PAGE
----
Methods: Data came from the Early Growth and Development Study, a longitudinal parent-offspring adoption sample (N= 561), which includes birth parents, adoptive parents, and adopted children followed longitudinally since infancy. Genetic influences were indexed by birth mother depressive symptoms on the Beck Depression Inventory (BDI) at 9 and 18 months. Adoptive parent depressive symptoms were assessed with the BDI and their parenting behaviors were assessed at 27 months with the IOWA warmth and hostility subscales. Prenatal distress was assessed using a subset of items from the BDI and Beck Anxiety Inventory focused on the pregnancy period. Child social competence was assessed with both adoptive parent’s reports using the Social Skills Rating System at 4.5 years old.
Results: Results showed that there were unique genetic and environmental influences of parental depressive symptoms on child social competence. Specifically, birth mother depressive symptoms were associated with lower social competence (B = -.11, p< .05) and prenatal distress (B= .43, p< .05). However, prenatal distress was not associated with child social competence at 4.5 years (B= .05, p> .05). Adoptive mother depressive symptoms were associated with lower child social competence (B= -.14, p< .05), but not adoptive father’s (B= -.05, p> .05). Adoptive mother hostility (B= -.11, p< .05), but not adoptive fathers’ (B= -.04, p> .05), was inversely associated with child social competence. Adoptive father warmth (B= .13, p< .05), but not adoptive mothers’ (B= .07, p> .05), was positively associated with social competence. Indirect effects were found for adoptive mother depressive symptoms on lower social competence through maternal hostility, while adoptive father depressive symptoms had an indirect effect on social competence through low warmth.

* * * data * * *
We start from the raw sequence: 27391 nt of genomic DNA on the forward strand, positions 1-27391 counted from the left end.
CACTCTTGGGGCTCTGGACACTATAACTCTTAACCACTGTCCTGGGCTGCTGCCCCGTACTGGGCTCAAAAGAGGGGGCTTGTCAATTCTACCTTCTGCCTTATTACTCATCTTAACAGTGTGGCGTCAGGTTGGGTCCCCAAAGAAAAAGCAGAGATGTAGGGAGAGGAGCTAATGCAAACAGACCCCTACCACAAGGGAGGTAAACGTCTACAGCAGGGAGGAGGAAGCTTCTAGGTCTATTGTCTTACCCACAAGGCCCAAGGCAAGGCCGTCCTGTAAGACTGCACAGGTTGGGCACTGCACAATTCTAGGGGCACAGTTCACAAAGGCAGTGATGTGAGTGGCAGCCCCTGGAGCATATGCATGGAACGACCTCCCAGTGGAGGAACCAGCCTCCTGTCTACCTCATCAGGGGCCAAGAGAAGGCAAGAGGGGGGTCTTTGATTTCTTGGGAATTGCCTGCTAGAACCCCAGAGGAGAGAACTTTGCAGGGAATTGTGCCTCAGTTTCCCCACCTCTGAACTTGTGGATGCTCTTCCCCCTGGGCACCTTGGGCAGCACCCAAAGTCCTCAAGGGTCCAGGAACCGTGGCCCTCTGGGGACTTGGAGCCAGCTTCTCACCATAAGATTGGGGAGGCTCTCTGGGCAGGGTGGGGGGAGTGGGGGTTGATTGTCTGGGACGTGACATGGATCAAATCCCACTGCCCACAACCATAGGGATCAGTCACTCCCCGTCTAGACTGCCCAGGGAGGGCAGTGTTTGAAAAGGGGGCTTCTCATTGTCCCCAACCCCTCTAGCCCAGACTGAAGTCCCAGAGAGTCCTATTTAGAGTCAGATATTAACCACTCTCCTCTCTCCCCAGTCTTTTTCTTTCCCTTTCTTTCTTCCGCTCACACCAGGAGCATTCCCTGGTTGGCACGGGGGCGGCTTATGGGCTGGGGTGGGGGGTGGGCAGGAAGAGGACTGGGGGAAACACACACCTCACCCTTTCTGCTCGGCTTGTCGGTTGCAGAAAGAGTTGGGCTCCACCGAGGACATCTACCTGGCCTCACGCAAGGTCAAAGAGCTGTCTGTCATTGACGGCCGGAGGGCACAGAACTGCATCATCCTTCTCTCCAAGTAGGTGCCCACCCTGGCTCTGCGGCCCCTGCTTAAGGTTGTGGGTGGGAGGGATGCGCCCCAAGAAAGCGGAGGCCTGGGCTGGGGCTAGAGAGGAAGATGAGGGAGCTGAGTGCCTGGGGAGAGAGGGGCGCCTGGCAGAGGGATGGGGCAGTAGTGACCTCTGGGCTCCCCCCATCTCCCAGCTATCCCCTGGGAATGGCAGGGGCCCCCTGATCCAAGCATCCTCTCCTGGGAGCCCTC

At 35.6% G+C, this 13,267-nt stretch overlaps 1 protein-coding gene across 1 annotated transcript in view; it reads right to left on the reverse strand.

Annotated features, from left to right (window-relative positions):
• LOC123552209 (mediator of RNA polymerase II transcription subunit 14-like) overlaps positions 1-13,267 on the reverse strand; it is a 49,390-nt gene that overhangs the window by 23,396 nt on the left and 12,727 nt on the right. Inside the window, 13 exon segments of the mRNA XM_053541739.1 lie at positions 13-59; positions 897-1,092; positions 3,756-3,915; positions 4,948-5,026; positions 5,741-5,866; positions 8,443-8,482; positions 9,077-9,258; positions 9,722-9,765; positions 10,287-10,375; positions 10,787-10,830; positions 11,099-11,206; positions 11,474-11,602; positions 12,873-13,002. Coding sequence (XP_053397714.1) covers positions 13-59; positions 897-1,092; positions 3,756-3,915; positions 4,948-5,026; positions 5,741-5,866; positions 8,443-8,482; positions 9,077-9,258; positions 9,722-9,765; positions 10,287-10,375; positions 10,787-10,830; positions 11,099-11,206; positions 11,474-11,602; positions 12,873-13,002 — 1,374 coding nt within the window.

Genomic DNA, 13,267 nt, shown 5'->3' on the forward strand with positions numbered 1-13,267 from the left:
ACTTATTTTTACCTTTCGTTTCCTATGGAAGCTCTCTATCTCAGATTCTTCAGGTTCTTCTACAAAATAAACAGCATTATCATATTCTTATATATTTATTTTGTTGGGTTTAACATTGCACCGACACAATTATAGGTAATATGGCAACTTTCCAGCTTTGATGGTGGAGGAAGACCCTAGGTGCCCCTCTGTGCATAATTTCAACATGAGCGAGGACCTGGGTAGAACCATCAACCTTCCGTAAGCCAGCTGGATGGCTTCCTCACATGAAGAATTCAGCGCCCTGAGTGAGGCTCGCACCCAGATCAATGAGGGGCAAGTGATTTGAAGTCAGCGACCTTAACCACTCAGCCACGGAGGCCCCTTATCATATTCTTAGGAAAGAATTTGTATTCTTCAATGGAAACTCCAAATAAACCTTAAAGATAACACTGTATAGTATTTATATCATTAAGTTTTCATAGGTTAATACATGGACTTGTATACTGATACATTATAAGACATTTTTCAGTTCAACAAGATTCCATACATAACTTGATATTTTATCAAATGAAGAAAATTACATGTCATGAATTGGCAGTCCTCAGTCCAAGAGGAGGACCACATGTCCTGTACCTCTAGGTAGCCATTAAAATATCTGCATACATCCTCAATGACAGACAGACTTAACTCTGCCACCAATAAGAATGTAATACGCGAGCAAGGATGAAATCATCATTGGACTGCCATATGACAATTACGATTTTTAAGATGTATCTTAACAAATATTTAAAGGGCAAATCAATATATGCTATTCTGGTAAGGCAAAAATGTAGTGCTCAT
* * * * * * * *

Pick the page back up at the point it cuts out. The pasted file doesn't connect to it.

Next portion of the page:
Conclusion: These findings demonstrate the importance of applying genetically-informed designs to address confounds of genetic similarity to understand how children’s behaviors develop.